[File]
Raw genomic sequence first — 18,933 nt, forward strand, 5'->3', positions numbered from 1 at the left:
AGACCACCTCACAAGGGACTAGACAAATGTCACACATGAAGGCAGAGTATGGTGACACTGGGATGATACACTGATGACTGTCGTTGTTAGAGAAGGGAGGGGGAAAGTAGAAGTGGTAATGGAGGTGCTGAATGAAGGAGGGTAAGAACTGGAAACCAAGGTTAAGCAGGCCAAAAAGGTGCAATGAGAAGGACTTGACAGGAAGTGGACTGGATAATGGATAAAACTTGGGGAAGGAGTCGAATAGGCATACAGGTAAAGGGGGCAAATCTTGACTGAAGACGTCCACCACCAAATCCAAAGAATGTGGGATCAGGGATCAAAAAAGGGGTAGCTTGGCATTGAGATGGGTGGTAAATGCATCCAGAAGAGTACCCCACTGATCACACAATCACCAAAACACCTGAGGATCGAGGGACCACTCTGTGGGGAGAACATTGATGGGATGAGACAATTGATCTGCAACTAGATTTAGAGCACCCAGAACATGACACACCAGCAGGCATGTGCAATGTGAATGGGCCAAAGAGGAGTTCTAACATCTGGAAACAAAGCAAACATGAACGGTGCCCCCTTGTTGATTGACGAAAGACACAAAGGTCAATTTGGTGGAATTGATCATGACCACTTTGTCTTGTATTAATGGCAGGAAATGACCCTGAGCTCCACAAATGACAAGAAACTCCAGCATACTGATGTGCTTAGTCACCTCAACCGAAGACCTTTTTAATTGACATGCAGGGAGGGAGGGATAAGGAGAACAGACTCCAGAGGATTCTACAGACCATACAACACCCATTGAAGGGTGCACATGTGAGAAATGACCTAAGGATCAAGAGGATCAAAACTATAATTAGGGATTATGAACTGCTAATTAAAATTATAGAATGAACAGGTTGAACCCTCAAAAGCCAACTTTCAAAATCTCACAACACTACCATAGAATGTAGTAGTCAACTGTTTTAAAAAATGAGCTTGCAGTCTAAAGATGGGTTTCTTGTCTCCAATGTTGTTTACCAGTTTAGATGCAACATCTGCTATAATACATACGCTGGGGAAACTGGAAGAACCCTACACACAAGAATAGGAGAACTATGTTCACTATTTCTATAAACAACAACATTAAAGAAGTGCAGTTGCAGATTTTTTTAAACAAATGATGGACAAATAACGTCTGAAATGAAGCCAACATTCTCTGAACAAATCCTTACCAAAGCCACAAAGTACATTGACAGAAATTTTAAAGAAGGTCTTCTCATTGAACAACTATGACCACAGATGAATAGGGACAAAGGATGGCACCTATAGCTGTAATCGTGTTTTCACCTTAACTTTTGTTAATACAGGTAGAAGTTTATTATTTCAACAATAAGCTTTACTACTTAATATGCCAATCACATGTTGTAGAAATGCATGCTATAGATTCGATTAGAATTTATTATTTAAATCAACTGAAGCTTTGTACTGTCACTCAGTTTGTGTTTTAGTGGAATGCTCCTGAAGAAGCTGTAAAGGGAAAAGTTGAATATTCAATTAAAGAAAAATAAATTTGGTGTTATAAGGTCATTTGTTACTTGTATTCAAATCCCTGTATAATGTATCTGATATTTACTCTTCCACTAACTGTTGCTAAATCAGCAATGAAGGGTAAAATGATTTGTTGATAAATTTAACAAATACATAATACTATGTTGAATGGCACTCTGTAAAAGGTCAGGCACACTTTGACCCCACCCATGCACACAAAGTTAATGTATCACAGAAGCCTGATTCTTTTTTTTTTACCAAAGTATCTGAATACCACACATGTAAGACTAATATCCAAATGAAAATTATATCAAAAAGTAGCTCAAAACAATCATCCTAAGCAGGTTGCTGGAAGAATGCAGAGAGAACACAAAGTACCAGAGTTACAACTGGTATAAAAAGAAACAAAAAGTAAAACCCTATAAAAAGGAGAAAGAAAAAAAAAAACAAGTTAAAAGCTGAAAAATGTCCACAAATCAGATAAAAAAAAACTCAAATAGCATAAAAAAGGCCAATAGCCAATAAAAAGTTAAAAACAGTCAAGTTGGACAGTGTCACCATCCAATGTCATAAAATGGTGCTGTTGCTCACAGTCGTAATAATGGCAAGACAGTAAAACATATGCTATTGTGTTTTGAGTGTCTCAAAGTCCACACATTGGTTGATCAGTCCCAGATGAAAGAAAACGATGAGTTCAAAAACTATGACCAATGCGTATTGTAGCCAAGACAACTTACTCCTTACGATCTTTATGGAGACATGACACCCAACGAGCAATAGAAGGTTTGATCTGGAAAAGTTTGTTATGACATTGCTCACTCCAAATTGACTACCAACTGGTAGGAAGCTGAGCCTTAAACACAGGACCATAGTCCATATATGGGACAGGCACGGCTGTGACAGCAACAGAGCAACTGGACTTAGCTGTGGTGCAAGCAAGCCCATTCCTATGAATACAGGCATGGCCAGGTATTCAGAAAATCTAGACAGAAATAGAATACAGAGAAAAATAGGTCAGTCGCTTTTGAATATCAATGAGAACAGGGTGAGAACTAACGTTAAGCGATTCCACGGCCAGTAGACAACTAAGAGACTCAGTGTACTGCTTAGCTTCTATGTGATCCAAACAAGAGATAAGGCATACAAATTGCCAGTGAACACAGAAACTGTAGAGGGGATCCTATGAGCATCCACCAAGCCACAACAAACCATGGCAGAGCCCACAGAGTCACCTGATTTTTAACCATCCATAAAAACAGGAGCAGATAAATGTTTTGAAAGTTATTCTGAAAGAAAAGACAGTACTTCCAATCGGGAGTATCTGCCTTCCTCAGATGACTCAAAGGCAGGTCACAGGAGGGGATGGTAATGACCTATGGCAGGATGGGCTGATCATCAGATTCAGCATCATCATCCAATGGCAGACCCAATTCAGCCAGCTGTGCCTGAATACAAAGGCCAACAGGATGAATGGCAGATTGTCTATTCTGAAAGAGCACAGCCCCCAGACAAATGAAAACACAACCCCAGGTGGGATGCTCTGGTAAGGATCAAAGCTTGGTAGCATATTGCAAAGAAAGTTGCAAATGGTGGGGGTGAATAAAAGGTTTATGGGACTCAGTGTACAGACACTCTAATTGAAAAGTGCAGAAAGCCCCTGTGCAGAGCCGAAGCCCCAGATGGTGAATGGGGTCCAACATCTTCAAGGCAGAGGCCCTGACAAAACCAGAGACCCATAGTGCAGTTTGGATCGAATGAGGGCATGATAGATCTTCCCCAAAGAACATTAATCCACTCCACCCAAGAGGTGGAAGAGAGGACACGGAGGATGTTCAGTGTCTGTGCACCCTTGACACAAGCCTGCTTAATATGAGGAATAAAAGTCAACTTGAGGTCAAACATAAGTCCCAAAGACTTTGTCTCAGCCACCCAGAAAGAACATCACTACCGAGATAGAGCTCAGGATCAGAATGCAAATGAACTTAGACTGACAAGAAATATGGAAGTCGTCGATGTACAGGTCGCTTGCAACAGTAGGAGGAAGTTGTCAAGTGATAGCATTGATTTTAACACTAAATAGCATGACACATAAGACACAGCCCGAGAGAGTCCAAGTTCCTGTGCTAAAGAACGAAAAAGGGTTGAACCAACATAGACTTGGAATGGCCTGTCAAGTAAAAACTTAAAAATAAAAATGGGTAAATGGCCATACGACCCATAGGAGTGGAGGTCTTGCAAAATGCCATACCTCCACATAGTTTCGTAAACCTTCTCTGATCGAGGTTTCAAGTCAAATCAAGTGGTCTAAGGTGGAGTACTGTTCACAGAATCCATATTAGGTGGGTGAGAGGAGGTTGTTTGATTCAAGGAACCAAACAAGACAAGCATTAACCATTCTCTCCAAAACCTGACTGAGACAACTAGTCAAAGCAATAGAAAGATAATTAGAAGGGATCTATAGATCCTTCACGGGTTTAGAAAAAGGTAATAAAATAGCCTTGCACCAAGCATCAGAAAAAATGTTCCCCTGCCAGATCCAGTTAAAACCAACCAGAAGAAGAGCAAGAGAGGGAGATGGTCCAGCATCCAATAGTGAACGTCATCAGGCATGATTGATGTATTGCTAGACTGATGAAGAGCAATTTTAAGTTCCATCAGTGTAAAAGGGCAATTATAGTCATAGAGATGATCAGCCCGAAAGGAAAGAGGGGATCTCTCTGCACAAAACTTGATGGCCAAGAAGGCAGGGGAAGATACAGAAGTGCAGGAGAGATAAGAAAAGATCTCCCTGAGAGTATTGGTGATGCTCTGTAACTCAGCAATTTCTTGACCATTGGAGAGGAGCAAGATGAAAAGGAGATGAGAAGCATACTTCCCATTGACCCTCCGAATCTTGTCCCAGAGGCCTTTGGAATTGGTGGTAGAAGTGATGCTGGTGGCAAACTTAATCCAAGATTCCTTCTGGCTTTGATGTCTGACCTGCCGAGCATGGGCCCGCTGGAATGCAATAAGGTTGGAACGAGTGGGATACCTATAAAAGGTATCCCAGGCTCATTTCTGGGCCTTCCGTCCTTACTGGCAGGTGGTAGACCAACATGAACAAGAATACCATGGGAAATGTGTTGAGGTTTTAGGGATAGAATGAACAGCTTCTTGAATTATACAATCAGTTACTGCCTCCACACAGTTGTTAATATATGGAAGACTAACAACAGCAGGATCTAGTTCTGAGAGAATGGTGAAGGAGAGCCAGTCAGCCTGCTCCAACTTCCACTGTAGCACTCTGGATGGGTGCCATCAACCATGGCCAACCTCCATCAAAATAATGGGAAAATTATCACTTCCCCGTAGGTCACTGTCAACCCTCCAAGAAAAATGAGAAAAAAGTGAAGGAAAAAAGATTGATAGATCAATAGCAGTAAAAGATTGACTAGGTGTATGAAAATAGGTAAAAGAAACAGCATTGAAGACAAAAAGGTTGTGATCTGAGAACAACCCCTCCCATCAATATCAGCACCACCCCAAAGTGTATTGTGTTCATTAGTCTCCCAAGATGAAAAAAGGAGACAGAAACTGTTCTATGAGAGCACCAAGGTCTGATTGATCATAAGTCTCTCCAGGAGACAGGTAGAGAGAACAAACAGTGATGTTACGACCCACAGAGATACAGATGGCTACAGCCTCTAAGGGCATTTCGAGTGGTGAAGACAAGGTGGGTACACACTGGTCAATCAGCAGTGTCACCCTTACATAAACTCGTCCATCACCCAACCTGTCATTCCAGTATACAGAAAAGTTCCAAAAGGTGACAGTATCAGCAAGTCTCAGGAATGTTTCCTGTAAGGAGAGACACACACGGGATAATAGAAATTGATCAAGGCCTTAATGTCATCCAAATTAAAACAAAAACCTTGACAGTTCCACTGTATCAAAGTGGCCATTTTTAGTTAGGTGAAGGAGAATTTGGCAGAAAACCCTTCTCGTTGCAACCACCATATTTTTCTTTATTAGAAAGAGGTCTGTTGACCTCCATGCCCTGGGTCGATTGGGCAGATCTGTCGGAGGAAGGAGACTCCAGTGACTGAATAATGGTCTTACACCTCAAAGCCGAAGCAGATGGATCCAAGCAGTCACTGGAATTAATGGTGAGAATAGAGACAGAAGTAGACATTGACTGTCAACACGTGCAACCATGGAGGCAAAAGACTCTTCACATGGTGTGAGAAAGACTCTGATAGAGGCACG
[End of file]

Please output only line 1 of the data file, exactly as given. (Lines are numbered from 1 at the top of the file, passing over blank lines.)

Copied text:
Raw genomic sequence first — 18,933 nt, forward strand, 5'->3', positions numbered from 1 at the left: